New tariffs on $156bn of Chinese goods will be imposed if a trade deal is not finalised by 15 December, the US Treasury Secretary has warned.
Steven Mnuchin said he still hoped a tentative US-China deal agreed last week to suspend fresh tariffs would be formally approved.
But his caution, during a CNBC interview, seemed in contrast with President Trump’s optimism last week.
Wall Street shares dipped at the open on worries about reaching a final deal.
Last Friday, the US agreed to hold off on a planned 25%-30% tariff increase on Chinese imports that was due to come into effect on Tuesday. It followed two days of talks in Washington between Liu He, China’s vice-premier, and US officials.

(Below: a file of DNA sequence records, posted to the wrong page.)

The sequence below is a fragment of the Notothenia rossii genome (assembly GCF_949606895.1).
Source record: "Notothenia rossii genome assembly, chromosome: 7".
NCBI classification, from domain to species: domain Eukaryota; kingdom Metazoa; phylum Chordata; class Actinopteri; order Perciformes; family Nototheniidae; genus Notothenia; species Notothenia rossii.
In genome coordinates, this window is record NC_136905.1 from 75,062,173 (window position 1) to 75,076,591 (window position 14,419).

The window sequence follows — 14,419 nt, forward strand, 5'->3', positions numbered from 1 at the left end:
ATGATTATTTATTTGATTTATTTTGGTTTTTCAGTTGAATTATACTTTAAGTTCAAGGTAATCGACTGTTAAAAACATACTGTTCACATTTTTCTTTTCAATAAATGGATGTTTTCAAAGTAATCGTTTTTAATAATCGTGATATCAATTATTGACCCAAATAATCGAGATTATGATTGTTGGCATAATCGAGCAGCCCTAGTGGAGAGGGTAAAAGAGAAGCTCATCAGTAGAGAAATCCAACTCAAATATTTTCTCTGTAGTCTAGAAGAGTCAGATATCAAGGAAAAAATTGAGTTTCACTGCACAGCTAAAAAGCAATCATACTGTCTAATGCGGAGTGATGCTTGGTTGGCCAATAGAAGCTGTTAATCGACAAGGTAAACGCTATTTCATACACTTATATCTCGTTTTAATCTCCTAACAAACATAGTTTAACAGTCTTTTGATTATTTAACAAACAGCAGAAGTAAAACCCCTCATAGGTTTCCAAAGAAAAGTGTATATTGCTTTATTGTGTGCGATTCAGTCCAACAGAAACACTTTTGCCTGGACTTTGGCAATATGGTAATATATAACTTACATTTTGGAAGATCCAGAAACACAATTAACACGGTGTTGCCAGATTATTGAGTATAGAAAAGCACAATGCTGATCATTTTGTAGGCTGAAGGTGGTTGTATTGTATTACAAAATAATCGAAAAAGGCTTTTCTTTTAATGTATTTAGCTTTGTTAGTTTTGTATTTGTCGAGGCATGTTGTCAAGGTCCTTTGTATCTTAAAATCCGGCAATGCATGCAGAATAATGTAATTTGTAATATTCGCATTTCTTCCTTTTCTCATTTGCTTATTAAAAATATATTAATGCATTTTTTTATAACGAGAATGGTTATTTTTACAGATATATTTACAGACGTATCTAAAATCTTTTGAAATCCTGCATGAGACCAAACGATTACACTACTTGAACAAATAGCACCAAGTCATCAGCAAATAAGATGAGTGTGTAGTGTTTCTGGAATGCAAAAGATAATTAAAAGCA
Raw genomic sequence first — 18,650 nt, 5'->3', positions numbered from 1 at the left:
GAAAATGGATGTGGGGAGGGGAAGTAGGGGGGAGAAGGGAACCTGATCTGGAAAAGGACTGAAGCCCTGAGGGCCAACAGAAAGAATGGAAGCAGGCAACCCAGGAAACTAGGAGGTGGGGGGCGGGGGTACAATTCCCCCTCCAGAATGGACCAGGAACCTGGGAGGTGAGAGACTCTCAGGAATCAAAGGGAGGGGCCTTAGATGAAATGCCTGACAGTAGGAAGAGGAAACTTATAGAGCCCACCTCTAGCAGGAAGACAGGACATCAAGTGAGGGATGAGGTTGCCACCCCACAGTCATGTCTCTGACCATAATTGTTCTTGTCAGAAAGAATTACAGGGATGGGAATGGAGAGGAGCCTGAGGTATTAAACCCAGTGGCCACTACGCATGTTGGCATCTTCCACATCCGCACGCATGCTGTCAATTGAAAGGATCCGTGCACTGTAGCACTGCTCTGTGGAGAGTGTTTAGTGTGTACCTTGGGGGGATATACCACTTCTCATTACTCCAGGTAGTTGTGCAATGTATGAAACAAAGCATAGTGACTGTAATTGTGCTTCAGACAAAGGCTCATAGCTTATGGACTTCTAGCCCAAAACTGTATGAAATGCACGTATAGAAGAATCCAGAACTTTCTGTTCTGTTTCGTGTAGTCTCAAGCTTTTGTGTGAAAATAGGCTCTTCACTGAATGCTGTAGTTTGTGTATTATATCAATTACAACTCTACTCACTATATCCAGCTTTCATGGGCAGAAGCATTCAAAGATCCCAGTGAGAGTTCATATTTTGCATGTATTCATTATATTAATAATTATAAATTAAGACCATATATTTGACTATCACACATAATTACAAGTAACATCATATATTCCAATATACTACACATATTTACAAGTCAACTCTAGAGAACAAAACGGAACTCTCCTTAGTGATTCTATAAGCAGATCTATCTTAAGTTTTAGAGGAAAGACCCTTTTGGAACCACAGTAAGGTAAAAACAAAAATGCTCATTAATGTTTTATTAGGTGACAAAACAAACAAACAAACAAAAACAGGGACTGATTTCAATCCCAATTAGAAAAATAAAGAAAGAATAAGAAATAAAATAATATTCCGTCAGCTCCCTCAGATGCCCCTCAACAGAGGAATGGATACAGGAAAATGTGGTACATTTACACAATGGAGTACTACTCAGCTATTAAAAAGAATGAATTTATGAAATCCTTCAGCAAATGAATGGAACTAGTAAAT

President Donald Trump, who described the talks as a “love fest”, said the preliminary deal would take about five weeks to complete.
He added that he might sign the deal alongside Chinese President Xi Jinping at a United Nations summit in Chile in December.
However, Chinese officials have been more cautious about the outcome, simply claiming there had been progress between the countries.
Mr Mnuchin told CNBC: “I have every expectation if there’s not a deal, those tariffs would go in place – but I expect we’ll have a deal.”
There are still major issues to be negotiated, including industrial subsidies and cybertheft.
Mr Mnuchin said more trade negotiations at various levels would take place over the coming weeks, including a phone call between himself, US Trade Representative Lighthizer, and Mr Liu.
Asked on CNBC about a dispute between China and the US National Basketball Association, stemming from a tweet by Houston Rockets manager Daryl Morey expressing support for pro-democracy protests in Hong Kong, Mr Mnuchin said he hoped the two sides could come to a solution.